1.1 ORIGIN AND NATURE OF ACTIVATED CARBON
Carbon is the fifteenth most abundant element in the earth’s crust and the fourth
most abundant element in the universe by mass after hydrogen, helium and
oxygen. Scientists, industries, and consumers use different forms of carbon and
carbon containing compounds in many ways such as activated carbon or carbon in
its active form which can be used to purify water, among others.
Activated carbon is a form of carbon that has been produced to make it extremely
porous and thus have a very large surface area available for adsorption or chemical
It can be defined as a microcrystalline non-graphitic amorphous form of carbon
which has been processed to develop a high internal porosity due to its network of
The history of activated carbon is dated since the fifteenth century, during the
time of Columbus when sailors used to blacken the inside of wooden water barrels
with fire, since they observed that the water would stay fresh much longer. It is
likely that people at that time proceeded by intuition only without having any
insight into the mechanism of the effect. The mechanism was recognized
beginning from the eighteenth century.
In 1862, Lipscombe prepared a carbon material for purifying portable water. This
development paved the way for the commercial application of activated carbon
first for portable water and then in waste water sector.
1.2 METHODS OF MANUFACTURE OF ACTIVATED CARBON
The methods employed in the industrial manufacture of activated carbons are
numerous but consist of three main methods namely; Chemical activation, Steam
activation and thermal processing techniques.
The raw materials or precursors used in the manufacture of activated carbon are as
follows; Softwood, coconut shell, lignite, hardwood, grain and agro products,
bituminous coal, anthracite, etc.
Chemical activation is generally used for the production of activated carbon from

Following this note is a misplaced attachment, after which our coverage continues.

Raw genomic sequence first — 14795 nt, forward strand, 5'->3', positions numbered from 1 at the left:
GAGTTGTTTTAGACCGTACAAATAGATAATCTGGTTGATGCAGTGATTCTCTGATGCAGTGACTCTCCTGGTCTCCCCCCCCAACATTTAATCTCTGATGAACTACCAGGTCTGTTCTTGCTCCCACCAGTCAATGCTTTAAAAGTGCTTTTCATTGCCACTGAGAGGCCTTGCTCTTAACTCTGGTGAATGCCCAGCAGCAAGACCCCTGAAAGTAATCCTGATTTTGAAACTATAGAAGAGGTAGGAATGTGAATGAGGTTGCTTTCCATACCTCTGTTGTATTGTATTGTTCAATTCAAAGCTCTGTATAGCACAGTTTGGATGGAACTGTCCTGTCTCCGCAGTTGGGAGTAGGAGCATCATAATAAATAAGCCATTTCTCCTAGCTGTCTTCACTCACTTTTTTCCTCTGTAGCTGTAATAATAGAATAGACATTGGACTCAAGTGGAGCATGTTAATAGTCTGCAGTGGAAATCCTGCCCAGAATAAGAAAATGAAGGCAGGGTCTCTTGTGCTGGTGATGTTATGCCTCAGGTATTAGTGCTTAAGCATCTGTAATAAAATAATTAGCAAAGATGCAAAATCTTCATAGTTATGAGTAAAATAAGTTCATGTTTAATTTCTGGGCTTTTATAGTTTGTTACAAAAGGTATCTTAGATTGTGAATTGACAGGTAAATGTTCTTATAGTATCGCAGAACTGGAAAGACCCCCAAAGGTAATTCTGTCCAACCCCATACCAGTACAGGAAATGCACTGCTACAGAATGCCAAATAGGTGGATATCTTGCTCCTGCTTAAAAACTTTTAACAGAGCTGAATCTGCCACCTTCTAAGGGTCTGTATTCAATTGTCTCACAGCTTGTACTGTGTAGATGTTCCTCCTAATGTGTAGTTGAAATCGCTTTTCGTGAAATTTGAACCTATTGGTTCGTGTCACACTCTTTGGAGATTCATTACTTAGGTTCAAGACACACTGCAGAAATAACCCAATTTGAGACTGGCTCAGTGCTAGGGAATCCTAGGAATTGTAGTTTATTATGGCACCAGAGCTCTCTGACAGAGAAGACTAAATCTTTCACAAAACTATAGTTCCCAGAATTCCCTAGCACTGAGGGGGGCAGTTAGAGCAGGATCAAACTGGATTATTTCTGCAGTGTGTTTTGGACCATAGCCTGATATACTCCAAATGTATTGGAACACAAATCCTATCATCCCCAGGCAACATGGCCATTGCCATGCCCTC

sawdust, wood or peat and uses chemicals for activation. Chemical activation
technique involves mixing an inorganic chemical compound with the carbonaceous
raw materials and the most widely used activating agents are Phosphoric acid and
Steam activation technique is generally used for coal-based, coconut shell and
grain-based activated carbons and uses gases, vapors or a mixture of both for its
Thermal processing technique is a separation process that removes unwanted
materials from the carbonaceous precursor used under varying heat applications.
This technique is at a lower cost compared to the two techniques above and meets
all environmental standards, while others need expensive solutions to achieve the
1.3 NEED FOR PRESENT INVESTIGATION
The need for present investigation of this material cannot be over emphasized. This
is as a result of the pressing need for treatment of waste water emanating from
domestic and industrial concerns.
Activated carbon plays an important role in the purification of fluids (water),
including vegetable oils used in domestic cooking and as a precursor in industrial
manufacture of food products. The slow pace of technological development in the
country has resulted to the expenditure of the nation’s resources on importation of
activated carbons to meet the demand for local chemical and process industries, as
well as the demand for municipal and industrial water treatment plants.
Rapid industrialization, together with the increase in modern methods of
agriculture and the increase in population, has contributed to the pollution of the
ecosystem. Most of the pollutants are toxic to living organisms. It is therefore
imperative that waste water has to be treated to remove the toxic materials before
disposal to the environment. Most methods of treating water have some inherent
shortfalls. Activated carbon treatment was therefore developed because of its
effectiveness in pollutants removal, especially in water purification.
1.4 OBJECTIVES AND SCOPE OF THE STUDY
The primary objectives and scope of the present investigation include the
i. Acquisition of the different types of activated carbons available to the nation’s
ii. Modification of the surface physical and chemical properties of the carbon
material, for their use in liquid phase applications.
iii. Determination of the physical properties of the as-received and modified
activated carbon materials.
iv. Testing the adsorption capacity of the carbon materials in adsorption processes.
v. Evaluation of the fractional surface coverage for each carbon material.
vi. Proposal of a scheme for the optimal modification of activated carbon material
for optimal application in liquid phase adsorption.
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